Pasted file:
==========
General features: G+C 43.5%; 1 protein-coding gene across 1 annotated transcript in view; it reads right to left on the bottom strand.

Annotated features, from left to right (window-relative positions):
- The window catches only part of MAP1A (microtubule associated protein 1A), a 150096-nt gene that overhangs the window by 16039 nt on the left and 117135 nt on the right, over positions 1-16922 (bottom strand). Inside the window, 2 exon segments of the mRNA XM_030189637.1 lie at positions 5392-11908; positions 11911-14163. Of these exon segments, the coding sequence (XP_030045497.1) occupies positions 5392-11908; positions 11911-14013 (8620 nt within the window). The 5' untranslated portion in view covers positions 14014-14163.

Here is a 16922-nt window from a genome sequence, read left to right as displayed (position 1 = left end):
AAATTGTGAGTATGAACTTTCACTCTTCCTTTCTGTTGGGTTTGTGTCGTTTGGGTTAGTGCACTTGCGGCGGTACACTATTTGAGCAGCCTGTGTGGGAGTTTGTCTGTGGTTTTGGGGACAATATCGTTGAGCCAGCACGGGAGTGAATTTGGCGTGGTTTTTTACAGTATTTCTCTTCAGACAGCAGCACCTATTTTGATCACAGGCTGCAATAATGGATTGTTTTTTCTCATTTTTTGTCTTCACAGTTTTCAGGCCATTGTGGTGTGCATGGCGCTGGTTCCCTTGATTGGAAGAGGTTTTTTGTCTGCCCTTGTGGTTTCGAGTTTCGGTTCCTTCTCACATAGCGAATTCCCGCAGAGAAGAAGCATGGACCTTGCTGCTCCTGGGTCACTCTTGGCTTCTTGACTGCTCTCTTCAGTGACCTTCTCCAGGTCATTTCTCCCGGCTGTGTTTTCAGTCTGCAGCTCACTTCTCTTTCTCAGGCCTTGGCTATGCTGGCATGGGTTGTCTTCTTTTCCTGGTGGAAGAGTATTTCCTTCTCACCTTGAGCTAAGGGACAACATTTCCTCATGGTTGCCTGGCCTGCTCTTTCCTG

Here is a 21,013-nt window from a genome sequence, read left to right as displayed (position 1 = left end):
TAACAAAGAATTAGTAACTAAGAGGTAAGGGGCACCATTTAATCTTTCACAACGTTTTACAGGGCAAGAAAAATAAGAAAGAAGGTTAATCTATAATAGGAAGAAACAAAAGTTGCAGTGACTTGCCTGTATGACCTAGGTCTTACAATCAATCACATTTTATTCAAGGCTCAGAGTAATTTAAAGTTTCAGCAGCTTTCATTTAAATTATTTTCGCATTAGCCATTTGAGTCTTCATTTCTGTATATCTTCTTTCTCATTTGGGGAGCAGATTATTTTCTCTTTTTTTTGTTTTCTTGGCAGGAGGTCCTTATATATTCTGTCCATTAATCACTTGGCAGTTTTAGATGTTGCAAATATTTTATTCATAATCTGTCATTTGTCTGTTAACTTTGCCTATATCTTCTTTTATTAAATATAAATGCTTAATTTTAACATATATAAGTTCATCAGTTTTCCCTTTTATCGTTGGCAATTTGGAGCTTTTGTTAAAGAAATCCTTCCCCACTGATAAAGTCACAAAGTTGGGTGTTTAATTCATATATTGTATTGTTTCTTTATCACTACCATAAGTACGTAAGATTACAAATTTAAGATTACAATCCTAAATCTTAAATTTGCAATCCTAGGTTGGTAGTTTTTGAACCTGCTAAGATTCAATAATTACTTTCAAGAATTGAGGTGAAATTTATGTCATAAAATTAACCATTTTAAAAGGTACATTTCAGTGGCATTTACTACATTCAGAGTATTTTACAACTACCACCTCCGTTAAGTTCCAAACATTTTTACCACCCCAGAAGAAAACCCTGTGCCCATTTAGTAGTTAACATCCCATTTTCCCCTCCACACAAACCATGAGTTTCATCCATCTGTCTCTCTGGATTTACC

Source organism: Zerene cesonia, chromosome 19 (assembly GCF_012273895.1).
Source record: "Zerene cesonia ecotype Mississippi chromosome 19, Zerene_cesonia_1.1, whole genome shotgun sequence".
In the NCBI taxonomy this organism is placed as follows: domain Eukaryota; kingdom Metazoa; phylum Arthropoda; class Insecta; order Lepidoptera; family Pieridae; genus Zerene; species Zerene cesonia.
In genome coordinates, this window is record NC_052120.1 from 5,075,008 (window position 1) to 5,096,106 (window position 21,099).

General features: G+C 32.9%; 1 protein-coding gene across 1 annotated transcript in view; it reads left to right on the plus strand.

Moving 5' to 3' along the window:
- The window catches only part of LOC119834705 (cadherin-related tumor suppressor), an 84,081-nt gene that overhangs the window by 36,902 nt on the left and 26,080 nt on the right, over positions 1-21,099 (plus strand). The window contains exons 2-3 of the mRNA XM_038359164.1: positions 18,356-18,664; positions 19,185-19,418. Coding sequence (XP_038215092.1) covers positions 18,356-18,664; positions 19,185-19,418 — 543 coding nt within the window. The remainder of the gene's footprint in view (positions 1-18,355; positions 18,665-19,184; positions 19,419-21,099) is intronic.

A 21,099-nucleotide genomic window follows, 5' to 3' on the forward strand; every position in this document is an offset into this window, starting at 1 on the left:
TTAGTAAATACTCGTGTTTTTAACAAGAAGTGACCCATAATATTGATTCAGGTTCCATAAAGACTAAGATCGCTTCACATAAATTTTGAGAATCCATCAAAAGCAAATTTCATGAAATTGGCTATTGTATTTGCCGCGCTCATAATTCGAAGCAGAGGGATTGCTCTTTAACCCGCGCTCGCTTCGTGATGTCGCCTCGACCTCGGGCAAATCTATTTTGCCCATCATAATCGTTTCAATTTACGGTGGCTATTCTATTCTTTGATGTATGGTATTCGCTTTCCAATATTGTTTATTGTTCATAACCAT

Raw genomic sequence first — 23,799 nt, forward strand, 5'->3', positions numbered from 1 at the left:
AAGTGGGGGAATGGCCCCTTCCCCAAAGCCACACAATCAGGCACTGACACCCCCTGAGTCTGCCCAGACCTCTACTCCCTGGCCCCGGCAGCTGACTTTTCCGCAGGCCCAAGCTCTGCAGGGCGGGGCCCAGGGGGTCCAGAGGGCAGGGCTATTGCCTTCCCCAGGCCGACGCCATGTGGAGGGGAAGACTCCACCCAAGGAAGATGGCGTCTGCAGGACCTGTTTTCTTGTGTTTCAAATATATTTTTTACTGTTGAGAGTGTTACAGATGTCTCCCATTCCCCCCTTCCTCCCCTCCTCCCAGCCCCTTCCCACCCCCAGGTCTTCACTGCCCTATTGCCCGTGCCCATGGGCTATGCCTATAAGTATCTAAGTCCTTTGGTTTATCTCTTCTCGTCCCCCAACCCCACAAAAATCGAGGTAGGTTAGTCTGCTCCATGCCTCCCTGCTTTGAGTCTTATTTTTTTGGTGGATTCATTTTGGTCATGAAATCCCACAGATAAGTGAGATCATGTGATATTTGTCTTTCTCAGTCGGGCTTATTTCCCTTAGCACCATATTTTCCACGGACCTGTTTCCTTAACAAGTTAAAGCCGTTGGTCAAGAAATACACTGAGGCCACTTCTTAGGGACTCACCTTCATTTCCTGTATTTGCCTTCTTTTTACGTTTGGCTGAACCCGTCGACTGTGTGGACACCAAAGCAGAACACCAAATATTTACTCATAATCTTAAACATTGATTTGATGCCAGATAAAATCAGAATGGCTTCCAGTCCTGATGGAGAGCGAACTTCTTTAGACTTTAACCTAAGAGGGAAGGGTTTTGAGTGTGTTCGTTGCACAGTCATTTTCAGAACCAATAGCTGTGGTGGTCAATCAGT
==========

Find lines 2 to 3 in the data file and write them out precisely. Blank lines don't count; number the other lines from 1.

Annotated features, from left to right (window-relative positions):
- The window catches only part of MAP1A (microtubule associated protein 1A), a 150096-nt gene that overhangs the window by 16039 nt on the left and 117135 nt on the right, over positions 1-16922 (bottom strand). Inside the window, 2 exon segments of the mRNA XM_030189637.1 lie at positions 5392-11908; positions 11911-14163. Of these exon segments, the coding sequence (XP_030045497.1) occupies positions 5392-11908; positions 11911-14013 (8620 nt within the window). The 5' untranslated portion in view covers positions 14014-14163.